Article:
And by the way, my measure, David, and I take a look at when things really begin to change, is when the social culture changes. I think ‘Will & Grace’ probably did more to educate the American public than almost anything anybody’s ever done.

Biden’s right about that last part. For those who don’t know, Will and Grace was a wildly popular sitcom airing on NBC from 1998 to 2006. Its three main characters were Grace, a Jewish interior designer, a Will, a fetching gay lawyer, and Jack, their gay friend played to stereotype.

Readers of Mere Comments are in all likelihood different from the general population in that we attempt to engage the fundamental questions of what it means to be human, what it means to seek goodness, beauty, and truth, what our common life together should look like, and so on. But most people don’t really engage in that quest, I think, even among our best and brightest in our most elite institutions, whether ecclesial or secular. Most of our leaders are simply given over to utilitarianism and pragmatism; at best we can hope for a stodgy, quaint Kantian to make a stand every now and then.

Sure, everyone has deep existential moments of angst and sturm und drang as well as deep joy, especially as we come of age, and asks questions about God, nature and humanity. But while these moments can lead to the sustained pursuit of truth, for most people it goes away when they become part of the machine that is Western life, where existence is (to quote Bridget von Hammersmark, a character from Quentin Tarantino’s Inglorious Basterds) reduced to the fundamentals of “smoking, drinking, and ordering in restaurants.” (more…)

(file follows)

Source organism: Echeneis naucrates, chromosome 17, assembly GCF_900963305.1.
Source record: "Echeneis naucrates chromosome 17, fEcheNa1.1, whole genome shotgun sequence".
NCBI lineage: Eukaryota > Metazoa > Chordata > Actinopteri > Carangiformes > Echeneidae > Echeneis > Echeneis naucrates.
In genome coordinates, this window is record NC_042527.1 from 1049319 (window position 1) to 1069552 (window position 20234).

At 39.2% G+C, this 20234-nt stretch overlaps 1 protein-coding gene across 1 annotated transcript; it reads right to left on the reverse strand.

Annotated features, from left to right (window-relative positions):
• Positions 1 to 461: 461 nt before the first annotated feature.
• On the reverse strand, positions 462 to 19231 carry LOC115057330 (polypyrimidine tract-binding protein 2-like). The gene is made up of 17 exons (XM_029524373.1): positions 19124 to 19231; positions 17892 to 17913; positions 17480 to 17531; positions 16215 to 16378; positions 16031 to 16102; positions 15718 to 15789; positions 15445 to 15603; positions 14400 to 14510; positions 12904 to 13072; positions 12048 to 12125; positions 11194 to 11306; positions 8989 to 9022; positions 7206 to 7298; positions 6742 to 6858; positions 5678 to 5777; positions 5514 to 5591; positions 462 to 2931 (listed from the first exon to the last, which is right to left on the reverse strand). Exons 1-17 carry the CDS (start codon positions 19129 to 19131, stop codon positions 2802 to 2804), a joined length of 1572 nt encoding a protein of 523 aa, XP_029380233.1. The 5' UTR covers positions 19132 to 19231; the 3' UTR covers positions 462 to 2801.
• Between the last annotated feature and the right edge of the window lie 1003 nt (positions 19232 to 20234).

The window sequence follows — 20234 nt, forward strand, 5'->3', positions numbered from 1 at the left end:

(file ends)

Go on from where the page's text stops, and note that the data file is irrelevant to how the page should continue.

Paul Ryan, Thomist
Thursday, April 26, 2012, 9:08 AM

It’s a common misconception on the left and on the right that Congressman Paul Ryan, architect of the GOP’s de facto budget and entry on every pundit’s vice-presidential short list, is a devotee of Ayn Rand and her philosophy of “objectivism.”

Were this true, it would be deeply unsettling, given that Rand’s philosophy (such as it is) is desperately wicked. As Whittaker Chambers wrote in National Review in 1957, “From almost any page of [Rand’s novel] Atlas Shrugged, a voice can be heard, from painful necessity, commanding: ‘To a gas chamber — go!'” Rand’s ultimate hatred of the human race should have no place in the governance of the nation.

But it’s not true that Ryan follows Rand. National Review Online reports on a conversation with Rep. Paul Ryan, in which he disowns her (having never really owned her) and speaks of his devotion to Thomas Aquinas: (more…)